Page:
From Lewis and Clark to the Wright Brothers, you were likely taught all about the first explorers and pioneers as early as elementary school. While Amelia Earhart may have made it into one of your lessons, so many of the great travelers are often left out. Though they may not have made the history books, female adventurers have been exploring new lands, breaking barriers and setting new records as the "first" for centuries. In celebration of Women's History Month in March and International Women's Day on March 8, get to know these inspiring women who broke the glass ceiling of travel:
Just like so many other women in so many other fields, Bessie Coleman was one of the courageous and bold females who left her mark on travel - a livelihood, a passion and a pastime that for so long prohibited women, Conde Nast Travel explained. From the beginning, the odds were against her. Born in Texas in the 1890s, Coleman was one of 12 children. Determined to get an education, she walked several miles to school each day and spent the rest of her time working in the cotton fields to make money.
Despite her hard work, Coleman was banned from entering aviation school in the U.S. because of her gender and the color of her skin. Yet that still didn't stop her. As Conde Nast Travel explained, she uprooted to France and became the first African American woman to gain a pilot's license from the Federation Aeronautique Internationale. Back in the U.S., she was still prohibited from working as a pilot. Instead, she made her living performing in air shows.
When her editor at the newspaper turned down her idea for beating the fictitious record of racing around the world in 80 days - saying he would have to send a man instead - Nellie Bly took off in pursuit of her goal, according to The Guardian. Just 72 days later, the female journalist made history when she arrived in New York Jan. 25, 1890. Not only did she surpass the idealistic record of the male traveler, but Bly did so with just the set of clothes she set off in and a small bag.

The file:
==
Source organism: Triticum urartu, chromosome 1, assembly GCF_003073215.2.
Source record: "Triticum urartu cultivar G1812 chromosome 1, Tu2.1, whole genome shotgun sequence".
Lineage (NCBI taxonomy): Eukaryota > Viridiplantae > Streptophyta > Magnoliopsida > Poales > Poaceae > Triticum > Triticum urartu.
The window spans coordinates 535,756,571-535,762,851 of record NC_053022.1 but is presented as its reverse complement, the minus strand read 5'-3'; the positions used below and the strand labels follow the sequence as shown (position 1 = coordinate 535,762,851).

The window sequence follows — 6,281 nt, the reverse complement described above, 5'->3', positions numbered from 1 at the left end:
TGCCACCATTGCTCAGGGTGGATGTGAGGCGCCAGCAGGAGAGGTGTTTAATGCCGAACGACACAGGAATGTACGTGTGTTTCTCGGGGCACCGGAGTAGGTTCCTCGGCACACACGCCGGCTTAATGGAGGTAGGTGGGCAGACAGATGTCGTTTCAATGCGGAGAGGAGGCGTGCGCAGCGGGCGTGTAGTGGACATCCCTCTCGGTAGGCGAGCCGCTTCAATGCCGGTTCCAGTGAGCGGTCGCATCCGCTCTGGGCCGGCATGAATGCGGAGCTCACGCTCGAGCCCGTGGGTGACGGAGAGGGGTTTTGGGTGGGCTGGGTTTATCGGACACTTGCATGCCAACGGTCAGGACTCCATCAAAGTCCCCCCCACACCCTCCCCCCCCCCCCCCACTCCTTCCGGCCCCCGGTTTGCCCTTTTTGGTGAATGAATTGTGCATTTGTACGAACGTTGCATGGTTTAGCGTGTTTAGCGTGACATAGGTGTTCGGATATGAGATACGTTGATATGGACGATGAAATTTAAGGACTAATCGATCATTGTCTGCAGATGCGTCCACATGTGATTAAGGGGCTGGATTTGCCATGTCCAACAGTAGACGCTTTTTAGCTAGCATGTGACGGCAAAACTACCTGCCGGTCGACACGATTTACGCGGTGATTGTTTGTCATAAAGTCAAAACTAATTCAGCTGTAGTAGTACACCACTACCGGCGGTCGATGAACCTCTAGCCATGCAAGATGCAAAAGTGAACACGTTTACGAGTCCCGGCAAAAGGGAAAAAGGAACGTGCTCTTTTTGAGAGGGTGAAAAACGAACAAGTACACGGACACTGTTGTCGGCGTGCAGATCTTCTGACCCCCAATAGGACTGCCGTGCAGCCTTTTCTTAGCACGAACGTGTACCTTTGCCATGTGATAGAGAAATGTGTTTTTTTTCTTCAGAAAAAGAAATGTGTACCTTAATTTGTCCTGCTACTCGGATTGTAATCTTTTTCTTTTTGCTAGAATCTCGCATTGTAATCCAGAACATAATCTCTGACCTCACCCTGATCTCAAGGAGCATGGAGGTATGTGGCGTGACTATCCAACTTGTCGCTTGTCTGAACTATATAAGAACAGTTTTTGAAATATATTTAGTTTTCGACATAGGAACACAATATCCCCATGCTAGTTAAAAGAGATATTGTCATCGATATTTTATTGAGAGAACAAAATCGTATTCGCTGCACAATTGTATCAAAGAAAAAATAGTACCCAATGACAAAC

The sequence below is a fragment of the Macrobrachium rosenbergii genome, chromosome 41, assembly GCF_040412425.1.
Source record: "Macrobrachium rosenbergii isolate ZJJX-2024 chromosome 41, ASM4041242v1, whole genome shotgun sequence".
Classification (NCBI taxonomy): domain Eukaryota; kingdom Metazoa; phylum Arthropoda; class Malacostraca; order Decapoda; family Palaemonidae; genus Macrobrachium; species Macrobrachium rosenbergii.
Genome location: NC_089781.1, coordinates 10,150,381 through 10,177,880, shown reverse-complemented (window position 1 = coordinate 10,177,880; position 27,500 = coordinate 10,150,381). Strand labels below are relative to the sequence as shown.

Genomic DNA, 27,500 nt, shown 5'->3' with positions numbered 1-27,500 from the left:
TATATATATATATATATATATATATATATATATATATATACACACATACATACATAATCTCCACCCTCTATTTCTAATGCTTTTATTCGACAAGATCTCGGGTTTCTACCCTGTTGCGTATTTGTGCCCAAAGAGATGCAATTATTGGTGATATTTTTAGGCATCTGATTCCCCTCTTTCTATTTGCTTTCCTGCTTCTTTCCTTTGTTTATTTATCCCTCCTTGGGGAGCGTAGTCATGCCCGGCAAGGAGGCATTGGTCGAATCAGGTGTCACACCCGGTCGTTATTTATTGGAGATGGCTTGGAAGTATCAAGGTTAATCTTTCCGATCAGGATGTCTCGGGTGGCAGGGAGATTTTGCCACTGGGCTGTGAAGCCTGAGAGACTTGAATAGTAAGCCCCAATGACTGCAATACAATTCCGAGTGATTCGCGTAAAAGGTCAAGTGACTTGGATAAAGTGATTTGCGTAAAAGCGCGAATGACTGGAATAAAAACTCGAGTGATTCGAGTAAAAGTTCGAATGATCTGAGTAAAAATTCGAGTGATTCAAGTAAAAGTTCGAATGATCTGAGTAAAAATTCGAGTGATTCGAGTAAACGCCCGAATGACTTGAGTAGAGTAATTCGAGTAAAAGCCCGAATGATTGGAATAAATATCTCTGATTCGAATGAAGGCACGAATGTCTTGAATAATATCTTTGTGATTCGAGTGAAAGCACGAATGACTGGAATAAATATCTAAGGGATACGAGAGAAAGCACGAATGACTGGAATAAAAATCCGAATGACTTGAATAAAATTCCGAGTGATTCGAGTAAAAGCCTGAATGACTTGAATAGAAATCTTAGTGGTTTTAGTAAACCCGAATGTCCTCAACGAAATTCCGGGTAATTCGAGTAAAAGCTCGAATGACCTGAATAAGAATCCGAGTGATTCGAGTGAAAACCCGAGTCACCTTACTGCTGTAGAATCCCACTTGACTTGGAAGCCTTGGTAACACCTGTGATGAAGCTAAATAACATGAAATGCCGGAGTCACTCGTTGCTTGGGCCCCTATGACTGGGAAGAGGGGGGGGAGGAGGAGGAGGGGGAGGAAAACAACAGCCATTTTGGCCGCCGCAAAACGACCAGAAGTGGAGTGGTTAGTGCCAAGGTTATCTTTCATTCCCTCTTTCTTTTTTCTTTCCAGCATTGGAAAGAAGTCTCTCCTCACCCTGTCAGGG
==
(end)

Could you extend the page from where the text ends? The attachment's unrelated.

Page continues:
Cassie De Pecol
Even in the year 2016, female traveler Cassie De Pecol faced a number of challenges traveling the globe, though that didn't stop her from becoming the first female to visit all 196 sovereign nations in a record amount of time, CNN Travel reported. While traveling to each country on earth, De Pecol shaved off more than 50 percent of the time it took the previous world record holder, completing her trip in 18 months and 26 days.
In 2007, mariner Karin Stahre-Janson became another woman pioneer in a male-dominated marine and cruise captainship industry, Cruise Critic reported. Named the first female captain of a major cruise line, Stahre-Janson had spent the previous decade working her way to the top in a number of C-level roles. Between her childhood passion for being on the water and her past experience working in a field designed for men - on petroleum and chemical tankers in cargo shipping - she was meant to sail beyond the barriers.
Contact your travel insurance provider for further assistance.
The information contained here is provided by Brafton. AIG Travel assumes no responsibility for the use, accuracy, or interpretation of the information contained herein.